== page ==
Turn Your Stay in Norway into a Fairytale
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Lighthouse Holiday in Norway
A night at a night house sounds to be a legendary experience, right? But it is possible to do all over Norway. Lighthouses offering accommodation can be found all along the coast of Norway, from Vardø in the north to the Grimstad in the south.
Until quite recently lighthouses were manned and keepers lived in them. But by the 1990s automation had largely taken over and the living quarters were abandoned.
Today more than 60 historic lighthouses have found new roles offering accommodation to travellers in search of something a little bit different.
For a fan of fresh air and sea views, a lighthouse is a unique holiday home. Usually you live in the keeper’s cottage where you can make your own meals.
Among many, Haugjegla Lighthouse in Smøla in Nordmøre,Ryvarden Lighthouse near Haugesund and Kråkenes Lighthouse in Stryn and Nordfjord are three lighthouses that offer accommodation.
At some lighthouses you will be entirely alone on your own personal rock. Elsewhere you will become part of the local community. The small coastal villages tend to be extremely hospitable places, and a stay at a lighthouse may also involve late nights at the local pub or fishing with the local fishermen.
The lighthouses’ extraordinary locations and striking designs have enormous evocative power. In Norway the sense of history is especially powerful. After all, the sea and ships have for ages been the very lifeblood of the coast.
Sorrisniva Igloo Hotel in Alta
Couple at Sorrisniva Igloo Hotel, Finnmark | Credits: Terje Rakke/Nordic Life - Visitnorway.com
Another dream like place to stay is Sorrisniva Igloo Hotel in Alta. All interior and exterior is made of snow and ice in this luxurious hotel, even the glasses in the bar. The front door of Norway’s Sorrisniva Igloo Hotel in Alta would be indistinguishable from the rest of its snowy surroundings were it not covered in reindeer fur. Step through the door and you enter a long corridor leading to a bar, chapel, gallery and 30 bedrooms; all are carved from ice.
Sorrisniva Igloo Hotel opens its door in January each year and melts away again in the spring.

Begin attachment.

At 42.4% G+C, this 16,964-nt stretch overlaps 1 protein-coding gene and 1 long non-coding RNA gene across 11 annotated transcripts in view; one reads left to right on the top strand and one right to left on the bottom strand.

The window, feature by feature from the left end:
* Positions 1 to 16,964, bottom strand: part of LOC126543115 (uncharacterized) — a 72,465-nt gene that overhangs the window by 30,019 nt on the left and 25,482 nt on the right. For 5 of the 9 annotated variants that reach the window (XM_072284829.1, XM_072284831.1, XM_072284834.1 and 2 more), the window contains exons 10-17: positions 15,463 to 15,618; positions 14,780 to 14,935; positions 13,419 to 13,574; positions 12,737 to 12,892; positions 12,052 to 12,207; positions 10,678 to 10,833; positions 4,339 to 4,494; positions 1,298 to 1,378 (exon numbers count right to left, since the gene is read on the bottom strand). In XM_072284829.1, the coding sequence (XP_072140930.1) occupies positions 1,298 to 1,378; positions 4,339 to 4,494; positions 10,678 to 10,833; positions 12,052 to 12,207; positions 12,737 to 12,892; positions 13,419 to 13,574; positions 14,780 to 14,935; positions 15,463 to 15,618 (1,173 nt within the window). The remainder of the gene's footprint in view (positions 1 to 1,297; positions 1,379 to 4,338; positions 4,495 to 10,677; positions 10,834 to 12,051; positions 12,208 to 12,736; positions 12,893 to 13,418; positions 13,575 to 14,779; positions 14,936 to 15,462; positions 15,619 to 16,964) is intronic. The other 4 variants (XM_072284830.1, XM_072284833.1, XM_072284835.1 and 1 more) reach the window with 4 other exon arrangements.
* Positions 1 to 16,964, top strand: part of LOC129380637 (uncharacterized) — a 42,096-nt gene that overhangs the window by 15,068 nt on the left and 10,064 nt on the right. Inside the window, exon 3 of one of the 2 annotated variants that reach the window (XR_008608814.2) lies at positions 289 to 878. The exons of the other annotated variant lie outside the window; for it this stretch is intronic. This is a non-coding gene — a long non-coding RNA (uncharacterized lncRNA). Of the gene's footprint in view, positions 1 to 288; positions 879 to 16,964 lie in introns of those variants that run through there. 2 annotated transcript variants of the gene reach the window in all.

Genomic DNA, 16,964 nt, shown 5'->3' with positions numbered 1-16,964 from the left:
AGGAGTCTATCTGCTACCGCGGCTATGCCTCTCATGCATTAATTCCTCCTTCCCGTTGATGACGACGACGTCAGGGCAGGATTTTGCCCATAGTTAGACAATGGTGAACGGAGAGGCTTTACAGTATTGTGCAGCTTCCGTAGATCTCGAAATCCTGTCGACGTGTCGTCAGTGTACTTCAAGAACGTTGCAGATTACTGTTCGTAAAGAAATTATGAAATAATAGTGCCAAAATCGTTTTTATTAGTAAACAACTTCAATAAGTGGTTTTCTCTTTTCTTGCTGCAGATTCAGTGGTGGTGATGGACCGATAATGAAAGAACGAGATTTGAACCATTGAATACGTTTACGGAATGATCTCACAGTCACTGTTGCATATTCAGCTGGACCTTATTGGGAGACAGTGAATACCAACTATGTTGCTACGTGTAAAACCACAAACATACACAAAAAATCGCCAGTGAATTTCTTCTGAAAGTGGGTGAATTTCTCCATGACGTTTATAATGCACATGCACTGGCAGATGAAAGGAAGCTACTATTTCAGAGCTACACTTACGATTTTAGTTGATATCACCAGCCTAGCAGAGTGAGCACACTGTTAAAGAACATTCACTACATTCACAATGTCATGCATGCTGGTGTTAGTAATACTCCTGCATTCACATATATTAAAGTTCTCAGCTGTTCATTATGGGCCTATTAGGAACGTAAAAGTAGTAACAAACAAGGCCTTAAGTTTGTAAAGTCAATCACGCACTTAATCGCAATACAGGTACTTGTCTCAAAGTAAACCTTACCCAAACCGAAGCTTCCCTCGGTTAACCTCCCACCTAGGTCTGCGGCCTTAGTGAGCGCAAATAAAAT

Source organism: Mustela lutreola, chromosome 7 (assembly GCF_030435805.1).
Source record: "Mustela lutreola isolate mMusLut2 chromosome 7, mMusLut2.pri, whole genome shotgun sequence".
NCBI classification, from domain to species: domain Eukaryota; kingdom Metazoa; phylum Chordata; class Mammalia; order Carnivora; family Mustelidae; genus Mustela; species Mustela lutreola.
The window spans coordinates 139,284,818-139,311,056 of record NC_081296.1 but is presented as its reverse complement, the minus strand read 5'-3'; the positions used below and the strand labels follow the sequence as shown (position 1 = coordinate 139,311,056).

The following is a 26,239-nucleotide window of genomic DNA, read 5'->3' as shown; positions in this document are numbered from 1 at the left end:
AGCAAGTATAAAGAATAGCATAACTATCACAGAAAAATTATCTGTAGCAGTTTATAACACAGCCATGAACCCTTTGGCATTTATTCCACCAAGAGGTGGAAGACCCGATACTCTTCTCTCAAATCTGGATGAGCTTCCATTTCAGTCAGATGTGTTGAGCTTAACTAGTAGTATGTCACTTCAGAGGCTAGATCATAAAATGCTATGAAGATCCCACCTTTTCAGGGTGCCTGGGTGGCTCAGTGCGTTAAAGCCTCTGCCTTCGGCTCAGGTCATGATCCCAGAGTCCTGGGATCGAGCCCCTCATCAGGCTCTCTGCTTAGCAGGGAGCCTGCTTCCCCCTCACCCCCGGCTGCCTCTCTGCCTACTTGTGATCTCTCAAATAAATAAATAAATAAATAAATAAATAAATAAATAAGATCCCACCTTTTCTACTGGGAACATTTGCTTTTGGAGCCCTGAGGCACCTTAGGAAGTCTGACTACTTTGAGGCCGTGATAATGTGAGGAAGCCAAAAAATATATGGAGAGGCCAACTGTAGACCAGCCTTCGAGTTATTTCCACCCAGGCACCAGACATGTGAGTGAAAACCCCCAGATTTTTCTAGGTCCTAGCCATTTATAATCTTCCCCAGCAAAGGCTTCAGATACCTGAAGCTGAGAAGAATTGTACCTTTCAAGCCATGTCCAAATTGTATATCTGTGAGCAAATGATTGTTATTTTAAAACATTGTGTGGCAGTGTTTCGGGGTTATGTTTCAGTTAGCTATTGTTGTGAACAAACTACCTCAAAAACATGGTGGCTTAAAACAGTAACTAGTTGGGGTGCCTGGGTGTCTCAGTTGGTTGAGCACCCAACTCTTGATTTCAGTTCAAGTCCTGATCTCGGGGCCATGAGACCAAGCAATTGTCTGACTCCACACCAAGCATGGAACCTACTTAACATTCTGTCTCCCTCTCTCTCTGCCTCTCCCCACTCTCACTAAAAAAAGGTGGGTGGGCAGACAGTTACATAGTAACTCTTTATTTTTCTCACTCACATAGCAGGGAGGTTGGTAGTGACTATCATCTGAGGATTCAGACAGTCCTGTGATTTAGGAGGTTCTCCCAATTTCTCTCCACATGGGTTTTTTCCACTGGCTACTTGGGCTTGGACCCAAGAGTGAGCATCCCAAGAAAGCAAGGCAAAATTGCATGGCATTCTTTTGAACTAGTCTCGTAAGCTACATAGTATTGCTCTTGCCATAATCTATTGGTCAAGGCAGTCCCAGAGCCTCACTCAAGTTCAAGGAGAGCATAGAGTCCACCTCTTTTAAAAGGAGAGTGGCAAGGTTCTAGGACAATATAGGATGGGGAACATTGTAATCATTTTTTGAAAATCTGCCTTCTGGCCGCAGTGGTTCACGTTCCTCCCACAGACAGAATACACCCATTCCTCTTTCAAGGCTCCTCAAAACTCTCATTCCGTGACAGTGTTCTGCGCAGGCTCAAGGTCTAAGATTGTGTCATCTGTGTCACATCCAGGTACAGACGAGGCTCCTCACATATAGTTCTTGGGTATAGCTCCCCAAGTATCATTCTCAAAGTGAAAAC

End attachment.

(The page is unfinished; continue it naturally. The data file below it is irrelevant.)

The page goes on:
The beds are made of reindeer fur and warm sleeping bags to keep guests comfortable in the hotel’s constant inside temperatures between 24.8 and 19.4 degrees Fahrenheit.
But do not worry, no icy toilet seats here. A large wooden building next to the hotel houses the bathrooms. They are warm and link through to the sauna. Take a stint there, before running outside across icy decking and into the bubbling hot tub.
As for the food variety, The Lakesestua Restaurant, constructed from wood in the shape of a tepee, stands next to the igloo and serves breakfasts of porridge, eggs, cheese and ham and dinners of reindeer stew and fish dishes. The hotel bar serves one drink only, bright blue vodka served in ice glasses.
Kirkenes Snow Hotel
Kirkenes Snow Hotel, Finnmark | Credits: Terje Rakke/Nordic Life - Visitnorway.com
Alta is not the only destination you have to go to experience an icy stay. You can alternatively go to Kirkenes and spend a night with David Spinx in a snow hotel in Northern Norway. And be sure to order a northern lights wake up call before you sleep. You will not freeze when you stay here. The beds are warm and comfortable with reindeer fur, and there are toilets and showers with hot water in a building next door. Here you will also find a restaurant serving local, Arctic food.
The Kirkenes Snow Hotel is built from scratch every year. This year it has more than 40 rooms, a bar and a chapel. All made out of snow and ice. You can choose between queen and king size beds, and all rooms have snow decorations on the walls. Ice sculptures are also on display throughout the hotel. And the hotel offers northern lights wake up calls.
In addition to the snow hotel, Radius Kirkenes offers Sami experiences, dog sledging and snowmobile safaris. You should definitely sign up for a northern lights safari while you are here. Start by watching David Spinx hunting the northern lights.
Cottages and Holiday Houses in Norway
Cottage at Beitostølen | Credits: C.H. - Visitnorway.com
Last but not least, cottages and holiday houses are popular hire accommodation among both Norwegian and foreign tourists. You will find cottages and cabins to hire along the coast and fjords, in the woods, valleys and mountains. Some are available for very short periods, others for a minimum of one week.
Standards vary from the extremely simple to the very luxurious. What they all offer, however, is the opportunity to experience the traditional Norwegian cottage cosiness that just cannot compare with staying in a room in the city or at a hotel. At the cabin you organise your time as you like. Or more to the point not organise it at all.
Cottages and cabins can be hired through local and regional tourist offices or professional agencies like Norgesbooking and Norbooking.
For those interested in hiking in Norway, more than 400 cabins throughout the country is offered by The Norwegian Trekking Association. Also BookNorway offers the largest available selection with more than 2500 cottages, apartments and holiday houses in Norway.